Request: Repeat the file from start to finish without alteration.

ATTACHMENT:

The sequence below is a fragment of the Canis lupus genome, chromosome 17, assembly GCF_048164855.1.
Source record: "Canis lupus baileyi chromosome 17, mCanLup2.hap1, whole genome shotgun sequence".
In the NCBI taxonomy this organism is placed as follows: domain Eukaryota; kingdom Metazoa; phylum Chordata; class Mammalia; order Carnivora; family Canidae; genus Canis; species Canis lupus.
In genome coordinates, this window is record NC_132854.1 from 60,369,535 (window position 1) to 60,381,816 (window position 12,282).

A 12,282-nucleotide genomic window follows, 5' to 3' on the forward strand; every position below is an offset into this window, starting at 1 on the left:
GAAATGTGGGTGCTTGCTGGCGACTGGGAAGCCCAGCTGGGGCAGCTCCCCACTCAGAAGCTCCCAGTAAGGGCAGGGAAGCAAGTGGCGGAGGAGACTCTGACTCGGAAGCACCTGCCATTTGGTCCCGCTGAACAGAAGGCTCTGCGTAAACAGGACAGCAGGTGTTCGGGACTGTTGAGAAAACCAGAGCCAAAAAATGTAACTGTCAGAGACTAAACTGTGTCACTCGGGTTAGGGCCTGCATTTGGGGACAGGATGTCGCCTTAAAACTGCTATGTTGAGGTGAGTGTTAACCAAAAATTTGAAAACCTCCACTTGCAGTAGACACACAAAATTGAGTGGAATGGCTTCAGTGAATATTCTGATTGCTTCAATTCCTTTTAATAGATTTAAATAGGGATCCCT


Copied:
The sequence below is a fragment of the Canis lupus genome, chromosome 17, assembly GCF_048164855.1.
Source record: "Canis lupus baileyi chromosome 17, mCanLup2.hap1, whole genome shotgun sequence".
In the NCBI taxonomy this organism is placed as follows: domain Eukaryota; kingdom Metazoa; phylum Chordata; class Mammalia; order Carnivora; family Canidae; genus Canis; species Canis lupus.
In genome coordinates, this window is record NC_132854.1 from 60,369,535 (window position 1) to 60,381,816 (window position 12,282).

A 12,282-nucleotide genomic window follows, 5' to 3' on the forward strand; every position below is an offset into this window, starting at 1 on the left:
GAAATGTGGGTGCTTGCTGGCGACTGGGAAGCCCAGCTGGGGCAGCTCCCCACTCAGAAGCTCCCAGTAAGGGCAGGGAAGCAAGTGGCGGAGGAGACTCTGACTCGGAAGCACCTGCCATTTGGTCCCGCTGAACAGAAGGCTCTGCGTAAACAGGACAGCAGGTGTTCGGGACTGTTGAGAAAACCAGAGCCAAAAAATGTAACTGTCAGAGACTAAACTGTGTCACTCGGGTTAGGGCCTGCATTTGGGGACAGGATGTCGCCTTAAAACTGCTATGTTGAGGTGAGTGTTAACCAAAAATTTGAAAACCTCCACTTGCAGTAGACACACAAAATTGAGTGGAATGGCTTCAGTGAATATTCTGATTGCTTCAATTCCTTTTAATAGATTTAAATAGGGATCCCT